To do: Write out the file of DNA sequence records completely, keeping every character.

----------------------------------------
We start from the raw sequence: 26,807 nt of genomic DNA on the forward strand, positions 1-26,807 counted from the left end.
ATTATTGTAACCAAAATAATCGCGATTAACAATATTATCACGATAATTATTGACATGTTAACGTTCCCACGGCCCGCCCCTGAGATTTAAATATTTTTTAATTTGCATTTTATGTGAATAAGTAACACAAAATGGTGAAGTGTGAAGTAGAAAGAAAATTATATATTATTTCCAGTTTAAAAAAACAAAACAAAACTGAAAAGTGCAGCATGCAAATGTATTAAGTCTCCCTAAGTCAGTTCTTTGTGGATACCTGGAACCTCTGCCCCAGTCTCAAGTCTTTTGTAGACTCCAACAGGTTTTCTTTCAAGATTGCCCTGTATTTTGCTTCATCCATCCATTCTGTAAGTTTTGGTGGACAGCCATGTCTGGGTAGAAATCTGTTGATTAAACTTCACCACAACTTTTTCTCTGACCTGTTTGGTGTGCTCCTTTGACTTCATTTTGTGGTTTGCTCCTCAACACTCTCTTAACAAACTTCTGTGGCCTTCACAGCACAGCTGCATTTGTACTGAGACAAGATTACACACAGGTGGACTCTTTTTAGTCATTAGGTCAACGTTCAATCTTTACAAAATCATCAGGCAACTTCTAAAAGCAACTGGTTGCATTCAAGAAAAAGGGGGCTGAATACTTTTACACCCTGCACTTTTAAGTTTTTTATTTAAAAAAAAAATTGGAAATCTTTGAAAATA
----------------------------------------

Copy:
We start from the raw sequence: 26,807 nt of genomic DNA on the forward strand, positions 1-26,807 counted from the left end.
ATTATTGTAACCAAAATAATCGCGATTAACAATATTATCACGATAATTATTGACATGTTAACGTTCCCACGGCCCGCCCCTGAGATTTAAATATTTTTTAATTTGCATTTTATGTGAATAAGTAACACAAAATGGTGAAGTGTGAAGTAGAAAGAAAATTATATATTATTTCCAGTTTAAAAAAACAAAACAAAACTGAAAAGTGCAGCATGCAAATGTATTAAGTCTCCCTAAGTCAGTTCTTTGTGGATACCTGGAACCTCTGCCCCAGTCTCAAGTCTTTTGTAGACTCCAACAGGTTTTCTTTCAAGATTGCCCTGTATTTTGCTTCATCCATCCATTCTGTAAGTTTTGGTGGACAGCCATGTCTGGGTAGAAATCTGTTGATTAAACTTCACCACAACTTTTTCTCTGACCTGTTTGGTGTGCTCCTTTGACTTCATTTTGTGGTTTGCTCCTCAACACTCTCTTAACAAACTTCTGTGGCCTTCACAGCACAGCTGCATTTGTACTGAGACAAGATTACACACAGGTGGACTCTTTTTAGTCATTAGGTCAACGTTCAATCTTTACAAAATCATCAGGCAACTTCTAAAAGCAACTGGTTGCATTCAAGAAAAAGGGGGCTGAATACTTTTACACCCTGCACTTTTAAGTTTTTTATTTAAAAAAAAAATTGGAAATCTTTGAAAATA